Birth Plans!

examples of birth plan templates

There are many templates for birth plans…

Over on our Nottingham Maternity Research Network pages, I’m currently publicising some work we’re doing around women’s use of birth plans.

In the UK, birth plans are a ‘normal’ part of antenatal care.  Many women’s handheld notes include a section where they can express preferences for such things as pain relief, positions for labour, and environmental comforts such as music, lighting and which people they might like to be present during labour and birth.

However, I’ve been having a little look at forums such as Mumsnet and Netmums, and birth plans are often a cause of intense debate: women sometimes question whether it’s worth writing one.  Can you really ‘plan’ for labour and birth?  Do midwives and obstetricians even take any notice of what you’ve written down?  And what happens if it all goes a bit awry when you’re in labour – where’s the sense of control if your birth plan goes flying out of the window?

There’s also a lack of consensus in the literature: in some studies, healthcare professionals have been shown to hold quite negative views of birth plans, and there’s a mistaken perception that completing one actually makes obstetric complications more likely.  Meanwhile, women report that the act of completing a birth plan antenatally can be a positive, empowering experience, highlighting the opportunity to effectively communicate wishes and desires and learn about choices and possibilities – but in labour, things often don’t seem so positive: choice is limited to what’s available locally, and sometimes healthcare professionals pay little attention to what women have asked for.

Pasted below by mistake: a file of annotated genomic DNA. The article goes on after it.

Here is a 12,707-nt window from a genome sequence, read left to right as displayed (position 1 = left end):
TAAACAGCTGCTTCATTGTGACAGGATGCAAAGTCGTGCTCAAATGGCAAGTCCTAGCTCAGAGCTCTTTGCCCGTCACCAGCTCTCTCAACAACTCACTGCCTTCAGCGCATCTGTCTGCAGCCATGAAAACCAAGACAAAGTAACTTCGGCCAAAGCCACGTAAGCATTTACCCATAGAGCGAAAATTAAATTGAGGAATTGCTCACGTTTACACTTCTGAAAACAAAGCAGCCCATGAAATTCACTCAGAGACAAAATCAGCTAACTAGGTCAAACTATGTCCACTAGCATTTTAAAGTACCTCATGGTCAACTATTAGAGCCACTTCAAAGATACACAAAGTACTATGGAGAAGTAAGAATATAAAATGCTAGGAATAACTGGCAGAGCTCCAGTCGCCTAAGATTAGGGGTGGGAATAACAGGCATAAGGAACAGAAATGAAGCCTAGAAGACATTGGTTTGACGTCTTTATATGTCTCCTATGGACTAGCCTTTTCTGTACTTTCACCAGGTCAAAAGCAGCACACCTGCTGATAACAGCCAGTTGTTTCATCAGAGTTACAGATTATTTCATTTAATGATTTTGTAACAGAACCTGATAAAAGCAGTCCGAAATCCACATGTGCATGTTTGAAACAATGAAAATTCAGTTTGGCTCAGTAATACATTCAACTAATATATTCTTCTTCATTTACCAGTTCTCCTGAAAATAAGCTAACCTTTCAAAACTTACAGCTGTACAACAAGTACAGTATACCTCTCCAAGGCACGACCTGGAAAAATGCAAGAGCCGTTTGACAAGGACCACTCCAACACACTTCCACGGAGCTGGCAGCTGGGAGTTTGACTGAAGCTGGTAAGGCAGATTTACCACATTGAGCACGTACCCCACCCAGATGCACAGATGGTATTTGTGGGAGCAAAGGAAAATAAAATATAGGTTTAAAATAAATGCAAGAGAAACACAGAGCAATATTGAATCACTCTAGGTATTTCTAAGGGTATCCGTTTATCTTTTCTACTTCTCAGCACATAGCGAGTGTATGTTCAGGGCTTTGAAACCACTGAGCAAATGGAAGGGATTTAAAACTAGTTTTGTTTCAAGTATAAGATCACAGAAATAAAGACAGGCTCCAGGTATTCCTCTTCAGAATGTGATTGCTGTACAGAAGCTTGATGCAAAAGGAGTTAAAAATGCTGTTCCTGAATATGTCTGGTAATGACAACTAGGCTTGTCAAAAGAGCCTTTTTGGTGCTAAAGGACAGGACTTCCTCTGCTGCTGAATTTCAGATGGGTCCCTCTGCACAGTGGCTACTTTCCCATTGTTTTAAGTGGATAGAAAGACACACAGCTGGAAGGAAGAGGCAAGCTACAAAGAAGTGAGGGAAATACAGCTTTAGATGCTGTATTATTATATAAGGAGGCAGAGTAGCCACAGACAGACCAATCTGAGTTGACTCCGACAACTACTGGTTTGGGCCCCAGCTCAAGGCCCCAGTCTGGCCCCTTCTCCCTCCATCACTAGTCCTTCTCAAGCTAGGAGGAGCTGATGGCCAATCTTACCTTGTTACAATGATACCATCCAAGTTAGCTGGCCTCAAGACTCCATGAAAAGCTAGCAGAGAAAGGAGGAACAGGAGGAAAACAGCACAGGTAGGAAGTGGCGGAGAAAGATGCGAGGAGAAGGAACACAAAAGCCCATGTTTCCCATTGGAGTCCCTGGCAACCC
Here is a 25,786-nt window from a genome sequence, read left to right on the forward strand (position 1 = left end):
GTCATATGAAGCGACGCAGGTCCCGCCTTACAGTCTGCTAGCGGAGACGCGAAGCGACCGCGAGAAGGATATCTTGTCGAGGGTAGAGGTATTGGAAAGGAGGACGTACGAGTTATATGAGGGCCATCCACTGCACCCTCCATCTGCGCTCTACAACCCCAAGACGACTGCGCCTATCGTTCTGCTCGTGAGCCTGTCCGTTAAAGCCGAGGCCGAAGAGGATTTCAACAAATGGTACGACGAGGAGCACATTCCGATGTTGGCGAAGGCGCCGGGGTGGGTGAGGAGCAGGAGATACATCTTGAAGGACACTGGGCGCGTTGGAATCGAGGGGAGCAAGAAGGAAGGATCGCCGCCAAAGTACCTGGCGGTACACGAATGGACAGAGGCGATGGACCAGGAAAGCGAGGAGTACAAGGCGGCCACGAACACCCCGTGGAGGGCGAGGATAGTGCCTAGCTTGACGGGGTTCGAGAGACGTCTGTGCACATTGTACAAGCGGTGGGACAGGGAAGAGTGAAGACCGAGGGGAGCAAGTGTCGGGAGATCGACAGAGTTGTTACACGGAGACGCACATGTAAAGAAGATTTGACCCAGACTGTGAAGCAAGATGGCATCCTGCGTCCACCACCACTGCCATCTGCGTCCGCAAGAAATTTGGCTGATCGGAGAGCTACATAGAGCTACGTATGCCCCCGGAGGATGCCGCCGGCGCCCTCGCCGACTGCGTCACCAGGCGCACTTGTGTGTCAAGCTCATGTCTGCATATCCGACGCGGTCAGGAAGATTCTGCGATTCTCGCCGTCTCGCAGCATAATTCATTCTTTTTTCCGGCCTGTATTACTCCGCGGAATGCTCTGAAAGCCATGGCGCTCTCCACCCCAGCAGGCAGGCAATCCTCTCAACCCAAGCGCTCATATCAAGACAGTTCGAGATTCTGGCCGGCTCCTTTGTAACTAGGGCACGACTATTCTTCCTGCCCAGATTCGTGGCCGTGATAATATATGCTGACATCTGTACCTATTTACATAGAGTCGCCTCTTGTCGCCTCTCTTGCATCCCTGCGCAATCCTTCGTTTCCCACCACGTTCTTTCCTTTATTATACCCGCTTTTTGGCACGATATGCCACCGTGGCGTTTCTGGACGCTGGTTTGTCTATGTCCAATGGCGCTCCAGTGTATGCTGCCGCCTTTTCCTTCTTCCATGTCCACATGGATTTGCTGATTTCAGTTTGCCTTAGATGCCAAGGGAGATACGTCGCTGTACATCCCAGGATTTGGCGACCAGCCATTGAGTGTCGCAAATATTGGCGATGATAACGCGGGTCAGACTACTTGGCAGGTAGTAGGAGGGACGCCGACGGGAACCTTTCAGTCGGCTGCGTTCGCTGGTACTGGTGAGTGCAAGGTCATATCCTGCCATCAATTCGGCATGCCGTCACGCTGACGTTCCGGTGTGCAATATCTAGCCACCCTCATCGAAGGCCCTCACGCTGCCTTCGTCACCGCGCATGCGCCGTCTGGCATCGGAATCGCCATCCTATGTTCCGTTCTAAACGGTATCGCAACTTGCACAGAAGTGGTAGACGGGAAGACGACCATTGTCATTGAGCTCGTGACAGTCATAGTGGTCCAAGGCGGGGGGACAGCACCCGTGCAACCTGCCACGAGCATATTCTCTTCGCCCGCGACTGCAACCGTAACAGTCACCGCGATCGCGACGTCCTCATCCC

All this means that there are clearly some problems around birth plans, particularly in relation to a disjoint between constructing one and then using it during labour.  Ultimately, we’d like to look at whether there’s a ‘best’ scenario for birth plans: what’s the ideal time and place to write one?  Should it be a specific antenatal ‘event’ between a woman, her birth partner and the midwives who will be caring for her?  What can we do to help midwives regard birth plans positively?  And why is there such a range of opinions among healthcare professionals about the value of birth plans?  Questions, questions…

Interested in joining this conversation?  Visit our Notts Maternity page to read more about the kind of questions we’re asking, access the participant information sheet, and see the links to the questions we’re asking at Mumsnet and Netmums.  I’m also publicising this work via our Facebook page, so you can access the links from there if you prefer.  Whichever route you choose, I’d love to hear opinions about birth plans!

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